It was only a matter of time before Isaac faced persecution from his Jewish friends. Nonetheless, at this time he wrote to, and received a vast number of letters from his family which were tender, heartfelt, and penned with the utmost sincerity. His family wanted him to return and were most concerned that he would believe in Jesus as the Messiah. Nevertheless Isaac wrote to them explaining that Rabbi Stern had explained to them that the Messiah they were waiting for had already come and that He obeyed the whole law of Moses and through His death, He provided atonement for sin.
There were difficulties in reconciling that in view of expectations of a Messiah who would be exalted. Nonetheless some speak of Messiah Ben Joseph and Messiah Ben David, namely a suffering Messiah and a ruling Messiah. Could it be that they were one and the same and that Messiah had come but would also return to Jerusalem?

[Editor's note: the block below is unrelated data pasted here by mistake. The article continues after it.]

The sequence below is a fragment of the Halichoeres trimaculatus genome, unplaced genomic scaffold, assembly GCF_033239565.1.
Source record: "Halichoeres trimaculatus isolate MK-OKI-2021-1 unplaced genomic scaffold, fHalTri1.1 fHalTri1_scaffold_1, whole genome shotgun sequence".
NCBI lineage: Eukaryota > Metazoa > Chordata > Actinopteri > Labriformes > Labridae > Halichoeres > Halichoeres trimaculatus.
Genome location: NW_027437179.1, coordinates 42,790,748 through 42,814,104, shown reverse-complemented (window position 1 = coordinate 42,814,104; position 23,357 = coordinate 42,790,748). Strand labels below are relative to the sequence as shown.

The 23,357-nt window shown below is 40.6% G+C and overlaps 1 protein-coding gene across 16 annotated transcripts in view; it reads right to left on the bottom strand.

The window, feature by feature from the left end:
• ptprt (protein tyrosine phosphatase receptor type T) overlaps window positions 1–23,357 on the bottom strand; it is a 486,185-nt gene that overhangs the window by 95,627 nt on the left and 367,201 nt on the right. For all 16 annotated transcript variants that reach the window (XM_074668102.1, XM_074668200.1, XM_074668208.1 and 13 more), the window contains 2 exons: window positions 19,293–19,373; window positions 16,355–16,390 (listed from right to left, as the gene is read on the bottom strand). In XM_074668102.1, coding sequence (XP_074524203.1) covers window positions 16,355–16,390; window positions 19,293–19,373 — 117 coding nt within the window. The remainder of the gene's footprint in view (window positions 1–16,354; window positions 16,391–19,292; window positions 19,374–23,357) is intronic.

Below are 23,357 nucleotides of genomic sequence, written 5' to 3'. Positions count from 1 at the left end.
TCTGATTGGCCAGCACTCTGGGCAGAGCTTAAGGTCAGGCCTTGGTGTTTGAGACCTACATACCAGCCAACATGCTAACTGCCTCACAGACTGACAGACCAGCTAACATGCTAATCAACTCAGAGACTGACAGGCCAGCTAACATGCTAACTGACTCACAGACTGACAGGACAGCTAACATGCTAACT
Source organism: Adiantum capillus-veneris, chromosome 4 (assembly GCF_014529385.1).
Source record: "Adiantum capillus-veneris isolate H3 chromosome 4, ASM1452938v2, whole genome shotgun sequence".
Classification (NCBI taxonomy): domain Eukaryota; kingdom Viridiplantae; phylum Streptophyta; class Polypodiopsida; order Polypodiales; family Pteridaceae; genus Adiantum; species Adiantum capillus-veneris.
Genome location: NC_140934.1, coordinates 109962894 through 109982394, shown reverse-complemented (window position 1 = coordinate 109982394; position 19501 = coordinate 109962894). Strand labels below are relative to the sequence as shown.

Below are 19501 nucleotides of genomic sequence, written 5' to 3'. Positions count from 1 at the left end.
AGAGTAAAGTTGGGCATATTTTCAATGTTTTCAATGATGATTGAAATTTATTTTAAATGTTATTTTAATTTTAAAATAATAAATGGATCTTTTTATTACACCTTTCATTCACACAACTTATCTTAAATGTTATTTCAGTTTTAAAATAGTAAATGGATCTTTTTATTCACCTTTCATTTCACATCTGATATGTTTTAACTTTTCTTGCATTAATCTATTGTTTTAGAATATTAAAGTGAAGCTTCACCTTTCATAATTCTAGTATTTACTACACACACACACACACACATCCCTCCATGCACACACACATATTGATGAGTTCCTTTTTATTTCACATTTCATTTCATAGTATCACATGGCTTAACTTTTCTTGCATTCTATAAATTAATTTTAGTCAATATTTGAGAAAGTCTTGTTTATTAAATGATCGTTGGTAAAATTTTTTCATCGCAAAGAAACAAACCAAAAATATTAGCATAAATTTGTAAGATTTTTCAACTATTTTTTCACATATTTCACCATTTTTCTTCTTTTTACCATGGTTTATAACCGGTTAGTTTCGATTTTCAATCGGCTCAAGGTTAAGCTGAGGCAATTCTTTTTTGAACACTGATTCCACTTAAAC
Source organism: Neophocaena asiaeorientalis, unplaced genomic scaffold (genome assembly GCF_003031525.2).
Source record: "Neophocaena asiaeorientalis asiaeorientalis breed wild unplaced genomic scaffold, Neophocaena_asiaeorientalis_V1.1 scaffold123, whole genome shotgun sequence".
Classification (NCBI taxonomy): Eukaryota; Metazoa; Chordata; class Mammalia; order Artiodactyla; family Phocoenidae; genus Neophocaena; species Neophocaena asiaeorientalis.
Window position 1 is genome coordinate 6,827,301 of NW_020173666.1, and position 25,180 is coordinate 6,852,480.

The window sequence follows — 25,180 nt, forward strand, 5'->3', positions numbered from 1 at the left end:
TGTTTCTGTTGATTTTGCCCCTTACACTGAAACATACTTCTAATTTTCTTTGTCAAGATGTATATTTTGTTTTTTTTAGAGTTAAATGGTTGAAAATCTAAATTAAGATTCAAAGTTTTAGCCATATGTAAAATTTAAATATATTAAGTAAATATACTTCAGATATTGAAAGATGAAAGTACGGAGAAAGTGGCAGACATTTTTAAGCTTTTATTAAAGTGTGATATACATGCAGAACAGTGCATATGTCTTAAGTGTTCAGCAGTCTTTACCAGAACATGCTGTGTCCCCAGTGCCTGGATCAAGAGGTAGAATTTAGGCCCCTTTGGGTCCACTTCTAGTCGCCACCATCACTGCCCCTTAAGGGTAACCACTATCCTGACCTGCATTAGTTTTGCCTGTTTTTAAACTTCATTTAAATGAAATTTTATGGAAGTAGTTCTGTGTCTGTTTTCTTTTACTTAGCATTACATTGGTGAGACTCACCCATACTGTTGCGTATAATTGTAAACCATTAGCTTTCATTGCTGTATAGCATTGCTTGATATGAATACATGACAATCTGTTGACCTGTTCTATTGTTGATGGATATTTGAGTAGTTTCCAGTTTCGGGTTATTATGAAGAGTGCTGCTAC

Isaac finds rest for his soul in the Jewish Messiah.
As they exchanged frequent and lengthy correspondence, Isaac detailed passages that convinced him concerning the identity of Yeshua (Jesus) as Messiah. Genesis 49:10 spoke of the sceptre of Judah, but where was that? And where was Shiloh? Where was the sceptre of Judah after the temple was destroyed by the Romans? Interestingly Micah 5:2 (1), stated that the Messiah would be born in Bethlehem Ephrathah from the tribe of Judah, and he would not be considered great in the world.
His father responded questioning why the persecutions at the hands of the so- called Christians in Spain, Italy, France, Germany, and England? Sadly, sustained persecution from those calling themselves Christians has caused incalculable hurt, damage, and destruction to Jewish people worldwide for hundreds of years. How ignorant, shameless, and brutal are those people who fail to take note in their own Bibles of God’s love for His chosen people!